85 See generally Cecilia Munoz, Transcript of Commentary on Citizenship and Its Constraints, 52 DePaul L. Rev. 893 (2003) (advocating changes to immigration policy to ensure the protection of illegal workers, such as a new legalization program for millions of workers currently in the United States, and as a way to ensure that all workers are equally protected under the law).
86 Hanson, supra note 1, at 9; see also Fred Dickey, Undermining American Workers, L.A. Times, July 20, 2003, Magazine, at 13; Tyche Hendricks, Echoes of Prop. 187 in Immigrant License Flap, S.F. Chron., Oct. 26, 2003, at A1.
87 See, e.g., Act of Sept. 5, 2003, ch. 326,  9, 2003 Cal. Legis. Serv. 326 (West) (eliminating the need for a social security number to receive a California driver’s license or identification card) (repealed Dec. 4, 2003).
88 For example, the right to operate motor vehicles legally. See Peter Nicholas & Jennifer Mena, Bill Allowing Illegal Immigrants to Get Driver’s Licenses Is Signed, L.A. Times, Sept. 6, 2003, at B1; Maria Elena Salinas, Demythifying Immigrant Drivers Licenses, Seattle Post-Intelligencer, Sept. 23, 2003, at B6.
89 See Nicholas & Mena supra note 88, at B1; Salinas, supra note 88, at B6.
90 See Thomas J. Donahue, Statement on Immigration Reform at the Joint Press Conference with Business, Labor, Ethnic, and Immigrant Organizations (Apr. 11, 2002), available at http://www.uschamber.com/press/speeches/tjd020411immigration.htm) (last visited Jan. 19, 2004).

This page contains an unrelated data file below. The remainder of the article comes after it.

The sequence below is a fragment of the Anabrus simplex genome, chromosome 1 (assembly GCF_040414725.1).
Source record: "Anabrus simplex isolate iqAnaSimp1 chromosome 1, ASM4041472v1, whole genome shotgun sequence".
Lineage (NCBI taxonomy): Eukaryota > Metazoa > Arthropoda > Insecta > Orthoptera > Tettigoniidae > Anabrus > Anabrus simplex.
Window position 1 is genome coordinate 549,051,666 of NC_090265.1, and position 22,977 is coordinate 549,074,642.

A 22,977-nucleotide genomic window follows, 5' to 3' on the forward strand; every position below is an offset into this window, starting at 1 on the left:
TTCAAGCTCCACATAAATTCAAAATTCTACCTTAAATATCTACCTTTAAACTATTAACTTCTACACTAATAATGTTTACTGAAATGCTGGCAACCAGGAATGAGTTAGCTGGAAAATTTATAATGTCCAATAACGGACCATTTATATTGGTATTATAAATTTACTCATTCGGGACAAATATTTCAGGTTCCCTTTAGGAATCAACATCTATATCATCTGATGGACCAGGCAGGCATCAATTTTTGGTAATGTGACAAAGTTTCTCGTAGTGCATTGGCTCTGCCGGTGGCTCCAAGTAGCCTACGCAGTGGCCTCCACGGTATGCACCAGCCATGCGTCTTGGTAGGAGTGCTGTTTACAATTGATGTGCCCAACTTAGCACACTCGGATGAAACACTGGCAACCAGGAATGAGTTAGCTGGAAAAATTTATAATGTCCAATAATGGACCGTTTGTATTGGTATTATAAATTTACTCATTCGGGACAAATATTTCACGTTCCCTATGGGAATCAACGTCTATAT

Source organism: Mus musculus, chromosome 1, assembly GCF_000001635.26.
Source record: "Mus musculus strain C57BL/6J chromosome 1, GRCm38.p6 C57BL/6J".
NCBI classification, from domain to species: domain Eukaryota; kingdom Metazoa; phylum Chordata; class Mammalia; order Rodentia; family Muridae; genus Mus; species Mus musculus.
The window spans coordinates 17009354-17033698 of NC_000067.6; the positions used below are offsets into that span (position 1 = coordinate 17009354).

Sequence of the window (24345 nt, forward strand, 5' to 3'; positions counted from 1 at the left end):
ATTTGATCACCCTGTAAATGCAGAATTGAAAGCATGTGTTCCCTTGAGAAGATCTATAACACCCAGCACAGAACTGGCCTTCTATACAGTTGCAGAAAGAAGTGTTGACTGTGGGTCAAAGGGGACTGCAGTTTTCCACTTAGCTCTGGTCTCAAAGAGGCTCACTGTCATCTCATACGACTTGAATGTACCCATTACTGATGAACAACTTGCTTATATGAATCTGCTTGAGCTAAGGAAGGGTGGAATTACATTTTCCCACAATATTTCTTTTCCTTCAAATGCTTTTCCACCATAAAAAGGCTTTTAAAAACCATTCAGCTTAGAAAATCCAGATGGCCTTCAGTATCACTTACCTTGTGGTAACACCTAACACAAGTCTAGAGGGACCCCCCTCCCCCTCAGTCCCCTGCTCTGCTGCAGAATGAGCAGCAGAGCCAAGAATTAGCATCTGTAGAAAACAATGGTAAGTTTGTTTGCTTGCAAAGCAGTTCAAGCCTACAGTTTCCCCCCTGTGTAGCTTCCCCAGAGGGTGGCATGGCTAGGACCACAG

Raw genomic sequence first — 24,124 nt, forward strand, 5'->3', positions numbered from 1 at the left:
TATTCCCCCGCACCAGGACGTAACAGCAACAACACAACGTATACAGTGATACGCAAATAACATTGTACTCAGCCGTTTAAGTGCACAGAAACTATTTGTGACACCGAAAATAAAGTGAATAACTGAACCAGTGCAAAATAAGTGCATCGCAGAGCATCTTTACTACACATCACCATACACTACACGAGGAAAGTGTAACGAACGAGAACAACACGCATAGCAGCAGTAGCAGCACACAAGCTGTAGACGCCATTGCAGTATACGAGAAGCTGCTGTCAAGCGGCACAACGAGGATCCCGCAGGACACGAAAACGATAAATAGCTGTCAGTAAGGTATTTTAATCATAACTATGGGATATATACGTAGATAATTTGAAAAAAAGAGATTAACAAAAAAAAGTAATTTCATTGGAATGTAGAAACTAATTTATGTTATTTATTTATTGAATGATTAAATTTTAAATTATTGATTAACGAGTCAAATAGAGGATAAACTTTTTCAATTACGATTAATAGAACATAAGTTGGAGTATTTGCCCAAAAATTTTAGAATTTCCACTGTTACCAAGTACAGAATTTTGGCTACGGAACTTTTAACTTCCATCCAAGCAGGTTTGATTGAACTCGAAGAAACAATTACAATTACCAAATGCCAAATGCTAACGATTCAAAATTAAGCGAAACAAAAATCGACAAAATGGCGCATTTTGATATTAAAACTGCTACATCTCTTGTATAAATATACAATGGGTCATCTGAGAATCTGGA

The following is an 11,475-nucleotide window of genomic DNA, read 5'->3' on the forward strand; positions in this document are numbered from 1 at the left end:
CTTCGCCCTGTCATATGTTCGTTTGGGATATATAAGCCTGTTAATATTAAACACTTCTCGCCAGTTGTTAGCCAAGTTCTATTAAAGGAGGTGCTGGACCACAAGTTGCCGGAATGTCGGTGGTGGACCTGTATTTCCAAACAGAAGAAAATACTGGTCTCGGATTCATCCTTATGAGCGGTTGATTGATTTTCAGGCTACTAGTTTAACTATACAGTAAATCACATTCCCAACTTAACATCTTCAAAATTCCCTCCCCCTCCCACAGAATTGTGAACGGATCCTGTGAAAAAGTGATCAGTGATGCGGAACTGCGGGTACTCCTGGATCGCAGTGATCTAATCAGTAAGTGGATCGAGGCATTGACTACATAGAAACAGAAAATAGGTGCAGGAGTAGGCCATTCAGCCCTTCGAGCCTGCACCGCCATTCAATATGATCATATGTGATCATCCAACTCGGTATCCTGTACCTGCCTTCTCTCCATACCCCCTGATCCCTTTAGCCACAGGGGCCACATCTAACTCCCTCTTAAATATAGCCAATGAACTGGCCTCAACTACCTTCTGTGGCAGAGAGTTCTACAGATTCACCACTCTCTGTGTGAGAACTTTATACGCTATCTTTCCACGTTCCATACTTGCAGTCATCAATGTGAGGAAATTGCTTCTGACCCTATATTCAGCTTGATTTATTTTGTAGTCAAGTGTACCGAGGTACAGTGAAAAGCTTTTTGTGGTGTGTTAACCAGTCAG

91 See Nena Baker & Peter Corbett, Undocumented Workers Fill Labor Gap, Ariz. Republic, Aug. 26, 2001 (“Employers from caregivers to contractors, farmers to fast-food franchisees, and landscapers to light manufacturers say they would need to cut hours, services and operations without immigrant workers, legal and illegal.”), at http://www.azcentral .com/news/specials/migrants/0826bizimpact.html (last visited Jan. 19, 2004); Nicholas & Mena, supra note 88, at B1.
92 Baker & Corbett, supra note 91.
93 See Donahue, supra note 90.
94 See Chang, supra note 62, at 115 (“Who benefits by having [undocumented workers in California]? You benefit, I benefit, we all benefit.”); Baker & Corbett, supra note 91.
95 Poverty Amid Prosperity, supra note 4, at 83–84; Dickey, supra note 86, at 13; Porter, supra note 25, at A1.
96 See Poverty Amid Prosperity, supra note 4, at 83–84; Dickey, supra note 86, at 13; Porter, supra note 25, at A1. The number of illegal immigrants returning home dropped from 30% in 1990 to 11% in 1998. Porter, supra note 25, at A1. In addition, the percentage of undocumented immigrants who say they plan to stay in the United States “as long as possible” jumped from 59% in the mid-1990s to 67% at the end of the decade. Id.
97 Id.; see Clark, supra note 37, at 30–32.
98 Porter, supra note 25, at A1. Border patrol agents have doubled in number since 1995, and the monetary cost of an illegal crossing has jumped to about $1,500. Id.
99 See Ethnicities, supra note 57, at 304; McCarthy & Vernez, supra note 53, at 1.